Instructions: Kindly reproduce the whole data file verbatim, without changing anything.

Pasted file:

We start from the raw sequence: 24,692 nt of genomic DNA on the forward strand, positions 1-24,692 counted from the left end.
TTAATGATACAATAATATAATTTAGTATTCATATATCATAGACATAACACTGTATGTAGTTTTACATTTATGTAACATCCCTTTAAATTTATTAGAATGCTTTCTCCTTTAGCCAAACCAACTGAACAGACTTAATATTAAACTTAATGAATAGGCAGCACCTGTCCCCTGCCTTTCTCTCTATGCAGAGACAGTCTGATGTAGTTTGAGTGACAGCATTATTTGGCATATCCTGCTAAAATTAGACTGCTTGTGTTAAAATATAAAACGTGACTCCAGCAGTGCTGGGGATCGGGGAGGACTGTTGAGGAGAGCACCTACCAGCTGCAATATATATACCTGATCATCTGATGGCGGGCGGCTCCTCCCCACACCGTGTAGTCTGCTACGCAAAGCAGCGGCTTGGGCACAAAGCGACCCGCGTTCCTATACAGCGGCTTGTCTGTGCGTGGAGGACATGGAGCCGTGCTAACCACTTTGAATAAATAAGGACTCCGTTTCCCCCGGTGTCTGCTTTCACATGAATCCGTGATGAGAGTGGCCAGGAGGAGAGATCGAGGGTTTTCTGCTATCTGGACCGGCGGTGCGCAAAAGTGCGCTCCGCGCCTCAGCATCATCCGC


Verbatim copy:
We start from the raw sequence: 24,692 nt of genomic DNA on the forward strand, positions 1-24,692 counted from the left end.
TTAATGATACAATAATATAATTTAGTATTCATATATCATAGACATAACACTGTATGTAGTTTTACATTTATGTAACATCCCTTTAAATTTATTAGAATGCTTTCTCCTTTAGCCAAACCAACTGAACAGACTTAATATTAAACTTAATGAATAGGCAGCACCTGTCCCCTGCCTTTCTCTCTATGCAGAGACAGTCTGATGTAGTTTGAGTGACAGCATTATTTGGCATATCCTGCTAAAATTAGACTGCTTGTGTTAAAATATAAAACGTGACTCCAGCAGTGCTGGGGATCGGGGAGGACTGTTGAGGAGAGCACCTACCAGCTGCAATATATATACCTGATCATCTGATGGCGGGCGGCTCCTCCCCACACCGTGTAGTCTGCTACGCAAAGCAGCGGCTTGGGCACAAAGCGACCCGCGTTCCTATACAGCGGCTTGTCTGTGCGTGGAGGACATGGAGCCGTGCTAACCACTTTGAATAAATAAGGACTCCGTTTCCCCCGGTGTCTGCTTTCACATGAATCCGTGATGAGAGTGGCCAGGAGGAGAGATCGAGGGTTTTCTGCTATCTGGACCGGCGGTGCGCAAAAGTGCGCTCCGCGCCTCAGCATCATCCGC